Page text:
If you’ve declared bankruptcy recently, it may feel like you’ll never bounce back. The bottom has fallen out of your credit score, and the seven to 10 years it takes for a bankruptcy to fall off your record can seem endless.
But over time, responsible use of credit will show lenders that you can be trusted to pay off what you borrow. Applying for a credit card will get easier, and your options for other kinds of credit, such as mortgages and car loans, will increase as well.
Get your credit report
Before you look at how to apply for a credit card, you need to know exactly what card issuers are going to see when they run your credit. You can get a free credit report using AnnualCreditReport.com, but you’ll probably have to pay to get your score — unless your bank or another financial institution offers it for free.
If your score is under 630, your credit is still poor after your bankruptcy, and you might be better off applying for a card aimed at people with bad credit. Such cards might require a refundable deposit, but they offer an opportunity to show your improved bill-paying mojo now that you have a clean slate.
Avoid future problems
Now that you’re out from under the debt that got you into this position in the first place, it’s the perfect time to implement some good habits that will help you avoid filing bankruptcy ever again.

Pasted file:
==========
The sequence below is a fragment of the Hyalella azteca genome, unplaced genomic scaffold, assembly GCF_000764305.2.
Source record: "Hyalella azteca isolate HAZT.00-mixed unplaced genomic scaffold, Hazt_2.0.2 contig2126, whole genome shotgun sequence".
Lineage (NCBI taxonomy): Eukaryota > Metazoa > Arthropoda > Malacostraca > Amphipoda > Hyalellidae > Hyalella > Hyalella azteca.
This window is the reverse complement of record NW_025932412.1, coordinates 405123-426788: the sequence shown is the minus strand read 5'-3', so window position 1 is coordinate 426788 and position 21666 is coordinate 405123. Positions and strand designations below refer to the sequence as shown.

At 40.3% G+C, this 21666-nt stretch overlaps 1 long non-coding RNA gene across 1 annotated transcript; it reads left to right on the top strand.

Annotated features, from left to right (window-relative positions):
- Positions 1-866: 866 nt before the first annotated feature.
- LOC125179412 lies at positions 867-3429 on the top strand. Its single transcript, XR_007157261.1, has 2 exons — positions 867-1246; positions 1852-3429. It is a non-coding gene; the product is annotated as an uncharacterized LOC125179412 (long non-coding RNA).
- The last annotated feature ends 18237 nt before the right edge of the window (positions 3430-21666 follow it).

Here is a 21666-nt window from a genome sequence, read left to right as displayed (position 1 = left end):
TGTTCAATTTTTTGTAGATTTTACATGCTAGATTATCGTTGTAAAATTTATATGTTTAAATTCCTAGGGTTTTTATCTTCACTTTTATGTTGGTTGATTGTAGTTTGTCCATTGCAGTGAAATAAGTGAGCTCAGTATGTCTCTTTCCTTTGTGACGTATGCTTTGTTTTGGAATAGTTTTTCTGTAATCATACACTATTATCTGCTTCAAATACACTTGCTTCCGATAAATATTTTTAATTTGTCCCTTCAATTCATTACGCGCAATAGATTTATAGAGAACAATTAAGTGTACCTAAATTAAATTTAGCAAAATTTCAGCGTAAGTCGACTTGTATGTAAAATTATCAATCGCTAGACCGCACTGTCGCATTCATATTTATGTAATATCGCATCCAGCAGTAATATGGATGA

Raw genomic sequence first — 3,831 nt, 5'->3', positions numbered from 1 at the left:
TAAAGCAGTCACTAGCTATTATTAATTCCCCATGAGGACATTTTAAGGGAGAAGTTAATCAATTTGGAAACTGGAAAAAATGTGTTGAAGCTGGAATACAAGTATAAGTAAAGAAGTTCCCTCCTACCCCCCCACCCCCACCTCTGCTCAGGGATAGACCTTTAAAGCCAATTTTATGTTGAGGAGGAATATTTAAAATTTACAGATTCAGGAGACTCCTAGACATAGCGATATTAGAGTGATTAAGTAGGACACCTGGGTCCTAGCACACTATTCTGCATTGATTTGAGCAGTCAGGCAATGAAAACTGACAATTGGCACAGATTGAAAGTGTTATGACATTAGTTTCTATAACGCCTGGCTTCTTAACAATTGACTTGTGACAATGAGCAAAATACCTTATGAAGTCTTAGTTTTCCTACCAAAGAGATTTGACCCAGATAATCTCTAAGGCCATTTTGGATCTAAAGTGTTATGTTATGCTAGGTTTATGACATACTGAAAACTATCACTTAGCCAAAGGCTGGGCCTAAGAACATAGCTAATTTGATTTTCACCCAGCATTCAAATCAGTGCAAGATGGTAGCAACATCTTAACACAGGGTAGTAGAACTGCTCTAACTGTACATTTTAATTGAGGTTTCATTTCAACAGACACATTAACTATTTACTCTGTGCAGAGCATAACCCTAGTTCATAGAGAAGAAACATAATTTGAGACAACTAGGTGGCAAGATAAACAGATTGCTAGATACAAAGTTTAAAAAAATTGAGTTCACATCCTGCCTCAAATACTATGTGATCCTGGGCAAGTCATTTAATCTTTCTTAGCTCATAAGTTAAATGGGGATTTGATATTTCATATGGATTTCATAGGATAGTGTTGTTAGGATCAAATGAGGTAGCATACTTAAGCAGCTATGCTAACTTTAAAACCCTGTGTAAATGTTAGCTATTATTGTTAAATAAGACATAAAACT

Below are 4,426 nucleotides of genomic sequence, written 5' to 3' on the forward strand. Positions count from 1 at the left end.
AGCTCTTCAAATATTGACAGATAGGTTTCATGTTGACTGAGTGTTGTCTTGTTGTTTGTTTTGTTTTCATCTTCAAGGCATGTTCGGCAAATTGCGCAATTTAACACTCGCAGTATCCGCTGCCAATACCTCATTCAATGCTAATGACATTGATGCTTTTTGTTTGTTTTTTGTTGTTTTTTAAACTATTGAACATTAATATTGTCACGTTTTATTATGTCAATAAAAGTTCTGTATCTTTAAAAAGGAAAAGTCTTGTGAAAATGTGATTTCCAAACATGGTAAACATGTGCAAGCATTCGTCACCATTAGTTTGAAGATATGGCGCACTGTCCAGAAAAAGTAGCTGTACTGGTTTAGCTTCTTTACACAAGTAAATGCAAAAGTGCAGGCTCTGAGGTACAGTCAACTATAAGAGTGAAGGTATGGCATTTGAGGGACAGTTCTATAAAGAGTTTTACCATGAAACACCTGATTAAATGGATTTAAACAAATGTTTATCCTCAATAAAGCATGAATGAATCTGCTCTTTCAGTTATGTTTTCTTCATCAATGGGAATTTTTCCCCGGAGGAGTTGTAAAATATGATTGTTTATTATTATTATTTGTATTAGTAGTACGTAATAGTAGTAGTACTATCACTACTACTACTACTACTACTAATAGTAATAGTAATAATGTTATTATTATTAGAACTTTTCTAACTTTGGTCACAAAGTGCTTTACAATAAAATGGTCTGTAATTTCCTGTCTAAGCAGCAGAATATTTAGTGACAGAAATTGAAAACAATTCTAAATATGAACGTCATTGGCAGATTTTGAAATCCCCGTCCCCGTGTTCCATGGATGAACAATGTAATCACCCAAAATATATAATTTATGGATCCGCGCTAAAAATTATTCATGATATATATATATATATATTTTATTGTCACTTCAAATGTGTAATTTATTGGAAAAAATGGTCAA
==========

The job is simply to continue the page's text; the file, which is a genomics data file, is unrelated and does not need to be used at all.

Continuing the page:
- Don’t bite off more than you can chew. Make sure your credit card debt stays below 30% of your available credit to show lenders that you’re not close to maxing out your cards — this will keep your credit score nice and healthy.
- Pay your bills on time. Starting out with only one card after a bankruptcy will make it easier to keep track of monthly payments. Payment history is worth a whopping 35% of your credit score, according to FICO.
- Find great health insurance. Medical bills account for the majority of personal bankruptcies, according to NerdWallet Health. You may have found this out the hard way. Making sure your health insurance is top notch will protect your finances going forward.
- Start an emergency fund. Even with great insurance, emergencies happen. Keeping an emergency fund equal to one month’s living expenses can help you weather a crisis without racking up more debt. Over time, building that fund up to six months of living expenses is even better.
Now that you’ve survived a bankruptcy, you’re in recovery mode. Filling out a credit card application is part of that process because careful use of credit will bring your score back up.
But only apply for credit cards you actually need — the last thing you want is to tempt yourself to overspend at this critical moment.
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